What is the real cost of clean energy?

From yesterday's New York Times, an article titled On Clean Energy, China Skirts Rules. Once again, when it comes to clean or green energy, someone is shocked, shocked! to find subsidies going on here.

As far as I can tell, there is no green energy without subsidy. At least right now.  If you dig, you'll find a grant, a tax break, some debt forgiveness: some sort of cash for the implementer that doesn't come from actual project savings. It's all lemonade stand economics. If Mom buys all the ingredients, it isn't that hard to show a profit on sales. And, right now, every form of green energy gets subsidies, whether solar panels, wind turbines, or even insulation.

Now, you'd think, that if it really saved so much money to insulate, or put solar panels on your roof, building owners could run the numbers and make the right decision. The problem is, when you do run the numbers, they don't look as great as you'd like. Returns are small, and take a long time to realize.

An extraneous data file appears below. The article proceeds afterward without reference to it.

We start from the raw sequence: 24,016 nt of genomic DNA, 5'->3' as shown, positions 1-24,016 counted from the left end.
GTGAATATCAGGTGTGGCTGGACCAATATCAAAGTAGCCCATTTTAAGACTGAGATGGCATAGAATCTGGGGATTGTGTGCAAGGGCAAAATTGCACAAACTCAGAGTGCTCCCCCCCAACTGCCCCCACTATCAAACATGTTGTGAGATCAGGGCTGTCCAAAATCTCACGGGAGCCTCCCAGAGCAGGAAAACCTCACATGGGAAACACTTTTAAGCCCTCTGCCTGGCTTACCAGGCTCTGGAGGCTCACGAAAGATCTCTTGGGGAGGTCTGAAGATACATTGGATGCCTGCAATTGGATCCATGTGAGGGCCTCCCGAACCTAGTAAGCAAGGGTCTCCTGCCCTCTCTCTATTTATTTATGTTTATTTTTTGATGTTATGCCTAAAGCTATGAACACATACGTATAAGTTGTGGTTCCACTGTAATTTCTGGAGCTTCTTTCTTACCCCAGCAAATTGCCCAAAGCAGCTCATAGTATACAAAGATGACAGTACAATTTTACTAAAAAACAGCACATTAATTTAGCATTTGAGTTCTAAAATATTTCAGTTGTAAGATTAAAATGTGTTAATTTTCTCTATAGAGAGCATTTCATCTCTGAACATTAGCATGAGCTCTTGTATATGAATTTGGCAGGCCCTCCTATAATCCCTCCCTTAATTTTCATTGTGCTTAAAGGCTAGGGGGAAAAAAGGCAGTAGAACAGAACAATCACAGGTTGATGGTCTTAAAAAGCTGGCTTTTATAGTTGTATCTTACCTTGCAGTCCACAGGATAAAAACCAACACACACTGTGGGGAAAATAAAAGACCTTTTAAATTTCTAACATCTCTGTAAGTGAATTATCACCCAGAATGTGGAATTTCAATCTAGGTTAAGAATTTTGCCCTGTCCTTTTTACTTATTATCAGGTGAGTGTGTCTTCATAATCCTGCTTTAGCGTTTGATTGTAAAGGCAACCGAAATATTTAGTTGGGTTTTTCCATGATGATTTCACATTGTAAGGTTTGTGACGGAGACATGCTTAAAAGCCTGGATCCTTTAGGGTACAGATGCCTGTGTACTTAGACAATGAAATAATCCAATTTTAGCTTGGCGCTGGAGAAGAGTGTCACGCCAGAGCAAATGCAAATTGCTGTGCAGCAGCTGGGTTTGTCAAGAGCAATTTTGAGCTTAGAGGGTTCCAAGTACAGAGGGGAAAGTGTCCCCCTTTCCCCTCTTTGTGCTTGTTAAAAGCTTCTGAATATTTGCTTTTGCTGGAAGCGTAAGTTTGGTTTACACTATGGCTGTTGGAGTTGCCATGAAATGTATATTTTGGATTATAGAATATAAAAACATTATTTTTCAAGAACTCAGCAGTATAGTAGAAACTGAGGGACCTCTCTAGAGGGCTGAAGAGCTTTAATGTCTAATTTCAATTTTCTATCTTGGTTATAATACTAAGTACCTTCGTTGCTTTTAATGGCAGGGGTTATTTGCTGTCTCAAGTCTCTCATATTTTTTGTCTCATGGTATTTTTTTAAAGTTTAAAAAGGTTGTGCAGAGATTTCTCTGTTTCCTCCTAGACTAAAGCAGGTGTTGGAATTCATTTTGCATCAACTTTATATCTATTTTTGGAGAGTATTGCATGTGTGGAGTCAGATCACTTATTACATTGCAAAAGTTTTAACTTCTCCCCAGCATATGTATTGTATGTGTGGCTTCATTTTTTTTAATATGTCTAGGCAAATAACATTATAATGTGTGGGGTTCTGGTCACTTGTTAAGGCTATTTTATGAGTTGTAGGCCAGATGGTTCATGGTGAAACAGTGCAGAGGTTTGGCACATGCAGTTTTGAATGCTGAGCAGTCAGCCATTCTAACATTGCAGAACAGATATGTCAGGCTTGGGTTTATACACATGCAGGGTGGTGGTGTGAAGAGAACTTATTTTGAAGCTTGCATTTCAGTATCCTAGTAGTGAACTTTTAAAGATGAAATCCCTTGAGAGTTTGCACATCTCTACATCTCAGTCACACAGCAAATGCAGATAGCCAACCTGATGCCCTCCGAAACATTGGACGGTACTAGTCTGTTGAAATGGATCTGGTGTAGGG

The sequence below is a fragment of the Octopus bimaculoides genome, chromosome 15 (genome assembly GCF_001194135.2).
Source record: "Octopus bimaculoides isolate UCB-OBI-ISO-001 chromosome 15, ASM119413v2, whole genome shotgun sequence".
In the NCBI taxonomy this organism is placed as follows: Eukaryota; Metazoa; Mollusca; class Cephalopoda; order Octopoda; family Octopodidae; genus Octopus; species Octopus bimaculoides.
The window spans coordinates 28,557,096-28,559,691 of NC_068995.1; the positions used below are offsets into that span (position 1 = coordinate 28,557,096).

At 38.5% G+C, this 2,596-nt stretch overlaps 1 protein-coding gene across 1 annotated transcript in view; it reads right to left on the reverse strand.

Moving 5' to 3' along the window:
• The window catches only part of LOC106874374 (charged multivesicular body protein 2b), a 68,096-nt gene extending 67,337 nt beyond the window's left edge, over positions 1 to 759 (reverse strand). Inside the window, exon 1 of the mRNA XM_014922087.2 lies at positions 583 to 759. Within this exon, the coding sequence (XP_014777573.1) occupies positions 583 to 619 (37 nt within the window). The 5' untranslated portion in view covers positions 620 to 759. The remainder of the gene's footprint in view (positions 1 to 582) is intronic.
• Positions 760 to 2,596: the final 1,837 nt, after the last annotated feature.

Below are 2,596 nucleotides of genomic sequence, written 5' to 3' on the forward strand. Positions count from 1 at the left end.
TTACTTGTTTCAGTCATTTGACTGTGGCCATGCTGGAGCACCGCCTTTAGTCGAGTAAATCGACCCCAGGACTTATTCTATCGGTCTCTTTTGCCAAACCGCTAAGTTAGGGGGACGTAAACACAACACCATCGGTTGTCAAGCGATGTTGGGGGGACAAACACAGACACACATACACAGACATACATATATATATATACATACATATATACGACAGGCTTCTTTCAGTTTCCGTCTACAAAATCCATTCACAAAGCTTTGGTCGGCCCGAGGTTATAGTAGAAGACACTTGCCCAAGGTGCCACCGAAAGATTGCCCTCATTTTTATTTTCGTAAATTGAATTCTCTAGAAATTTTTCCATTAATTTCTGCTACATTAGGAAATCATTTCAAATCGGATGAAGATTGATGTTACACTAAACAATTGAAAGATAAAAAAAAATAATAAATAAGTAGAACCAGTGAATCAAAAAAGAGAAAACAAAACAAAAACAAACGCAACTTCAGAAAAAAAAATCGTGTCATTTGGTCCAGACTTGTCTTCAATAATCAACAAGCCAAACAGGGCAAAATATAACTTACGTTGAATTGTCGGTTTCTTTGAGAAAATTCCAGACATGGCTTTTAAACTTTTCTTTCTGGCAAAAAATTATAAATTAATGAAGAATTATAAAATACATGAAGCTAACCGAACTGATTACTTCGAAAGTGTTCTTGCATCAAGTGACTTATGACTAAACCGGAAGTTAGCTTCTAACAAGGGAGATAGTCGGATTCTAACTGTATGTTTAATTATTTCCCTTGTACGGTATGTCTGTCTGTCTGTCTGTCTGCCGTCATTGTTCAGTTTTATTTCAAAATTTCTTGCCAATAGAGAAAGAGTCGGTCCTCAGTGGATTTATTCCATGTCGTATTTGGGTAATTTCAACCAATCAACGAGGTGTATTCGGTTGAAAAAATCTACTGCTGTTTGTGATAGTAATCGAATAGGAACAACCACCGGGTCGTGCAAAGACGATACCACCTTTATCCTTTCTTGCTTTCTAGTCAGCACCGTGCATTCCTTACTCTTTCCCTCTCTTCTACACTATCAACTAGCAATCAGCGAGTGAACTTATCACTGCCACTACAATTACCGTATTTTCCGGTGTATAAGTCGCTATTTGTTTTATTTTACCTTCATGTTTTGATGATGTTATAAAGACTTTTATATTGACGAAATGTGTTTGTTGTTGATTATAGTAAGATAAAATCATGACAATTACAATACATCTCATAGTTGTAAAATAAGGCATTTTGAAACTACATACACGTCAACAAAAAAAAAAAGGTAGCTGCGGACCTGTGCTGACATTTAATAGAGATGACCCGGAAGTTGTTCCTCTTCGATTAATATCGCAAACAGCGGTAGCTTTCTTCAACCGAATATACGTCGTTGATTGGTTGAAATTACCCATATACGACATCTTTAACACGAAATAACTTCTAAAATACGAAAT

Now, just to be clear, I would love to find non-polluting, non-world-destroying sources of energy so that I could continue to live my comfortable lifestyle without occasionally fretting that I'm melting the ice caps or creating sterile deserts where there was once fertile land.

The problem is, I think too much about what's actually going on.  And all the hand-holding-leaf logos in the world aren't going to persuade me that things like electrochromic glass or sedum-covered roofs are actually going to do anything that matters.

If you need a subsidy to get the numbers to come out right, guess what: the numbers don't come out right. If your green project shows a benefit because of a subsidy, that just means that you're burning my money to keep warm, rather than your own.

So the short answer to the title of this post?  We don't know.  As with healthcare, too many people have an interest in making sure the answer is not clear.